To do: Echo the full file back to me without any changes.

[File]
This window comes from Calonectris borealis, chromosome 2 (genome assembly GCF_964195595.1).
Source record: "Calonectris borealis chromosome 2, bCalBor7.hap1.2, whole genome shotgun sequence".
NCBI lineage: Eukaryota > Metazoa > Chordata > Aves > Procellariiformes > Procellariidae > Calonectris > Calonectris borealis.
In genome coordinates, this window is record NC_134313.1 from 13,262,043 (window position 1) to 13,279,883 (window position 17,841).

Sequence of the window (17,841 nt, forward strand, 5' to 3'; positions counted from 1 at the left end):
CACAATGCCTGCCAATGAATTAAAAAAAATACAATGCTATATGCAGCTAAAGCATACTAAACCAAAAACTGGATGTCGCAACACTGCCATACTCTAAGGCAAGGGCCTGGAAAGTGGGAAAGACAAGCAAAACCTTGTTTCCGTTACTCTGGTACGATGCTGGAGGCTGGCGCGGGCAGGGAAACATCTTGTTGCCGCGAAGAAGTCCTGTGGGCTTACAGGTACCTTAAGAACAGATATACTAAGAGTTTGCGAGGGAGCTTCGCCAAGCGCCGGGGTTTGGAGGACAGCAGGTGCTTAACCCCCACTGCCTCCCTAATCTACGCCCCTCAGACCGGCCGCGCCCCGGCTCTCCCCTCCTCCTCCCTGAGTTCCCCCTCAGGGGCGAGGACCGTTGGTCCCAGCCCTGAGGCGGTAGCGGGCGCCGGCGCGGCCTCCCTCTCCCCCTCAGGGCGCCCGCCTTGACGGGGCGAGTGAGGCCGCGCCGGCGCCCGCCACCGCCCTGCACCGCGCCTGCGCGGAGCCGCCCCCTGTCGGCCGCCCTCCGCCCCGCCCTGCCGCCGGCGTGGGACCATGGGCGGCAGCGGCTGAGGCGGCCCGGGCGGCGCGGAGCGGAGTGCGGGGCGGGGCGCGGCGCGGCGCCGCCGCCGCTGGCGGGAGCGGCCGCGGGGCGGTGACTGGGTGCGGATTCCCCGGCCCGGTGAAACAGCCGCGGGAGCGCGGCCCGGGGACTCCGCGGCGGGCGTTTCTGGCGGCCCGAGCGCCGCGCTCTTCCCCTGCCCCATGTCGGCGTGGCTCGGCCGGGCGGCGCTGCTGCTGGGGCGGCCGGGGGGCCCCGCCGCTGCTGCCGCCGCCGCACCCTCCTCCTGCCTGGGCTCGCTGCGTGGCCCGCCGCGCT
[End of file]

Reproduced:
This window comes from Calonectris borealis, chromosome 2 (genome assembly GCF_964195595.1).
Source record: "Calonectris borealis chromosome 2, bCalBor7.hap1.2, whole genome shotgun sequence".
NCBI lineage: Eukaryota > Metazoa > Chordata > Aves > Procellariiformes > Procellariidae > Calonectris > Calonectris borealis.
In genome coordinates, this window is record NC_134313.1 from 13,262,043 (window position 1) to 13,279,883 (window position 17,841).

Sequence of the window (17,841 nt, forward strand, 5' to 3'; positions counted from 1 at the left end):
CACAATGCCTGCCAATGAATTAAAAAAAATACAATGCTATATGCAGCTAAAGCATACTAAACCAAAAACTGGATGTCGCAACACTGCCATACTCTAAGGCAAGGGCCTGGAAAGTGGGAAAGACAAGCAAAACCTTGTTTCCGTTACTCTGGTACGATGCTGGAGGCTGGCGCGGGCAGGGAAACATCTTGTTGCCGCGAAGAAGTCCTGTGGGCTTACAGGTACCTTAAGAACAGATATACTAAGAGTTTGCGAGGGAGCTTCGCCAAGCGCCGGGGTTTGGAGGACAGCAGGTGCTTAACCCCCACTGCCTCCCTAATCTACGCCCCTCAGACCGGCCGCGCCCCGGCTCTCCCCTCCTCCTCCCTGAGTTCCCCCTCAGGGGCGAGGACCGTTGGTCCCAGCCCTGAGGCGGTAGCGGGCGCCGGCGCGGCCTCCCTCTCCCCCTCAGGGCGCCCGCCTTGACGGGGCGAGTGAGGCCGCGCCGGCGCCCGCCACCGCCCTGCACCGCGCCTGCGCGGAGCCGCCCCCTGTCGGCCGCCCTCCGCCCCGCCCTGCCGCCGGCGTGGGACCATGGGCGGCAGCGGCTGAGGCGGCCCGGGCGGCGCGGAGCGGAGTGCGGGGCGGGGCGCGGCGCGGCGCCGCCGCCGCTGGCGGGAGCGGCCGCGGGGCGGTGACTGGGTGCGGATTCCCCGGCCCGGTGAAACAGCCGCGGGAGCGCGGCCCGGGGACTCCGCGGCGGGCGTTTCTGGCGGCCCGAGCGCCGCGCTCTTCCCCTGCCCCATGTCGGCGTGGCTCGGCCGGGCGGCGCTGCTGCTGGGGCGGCCGGGGGGCCCCGCCGCTGCTGCCGCCGCCGCACCCTCCTCCTGCCTGGGCTCGCTGCGTGGCCCGCCGCGCT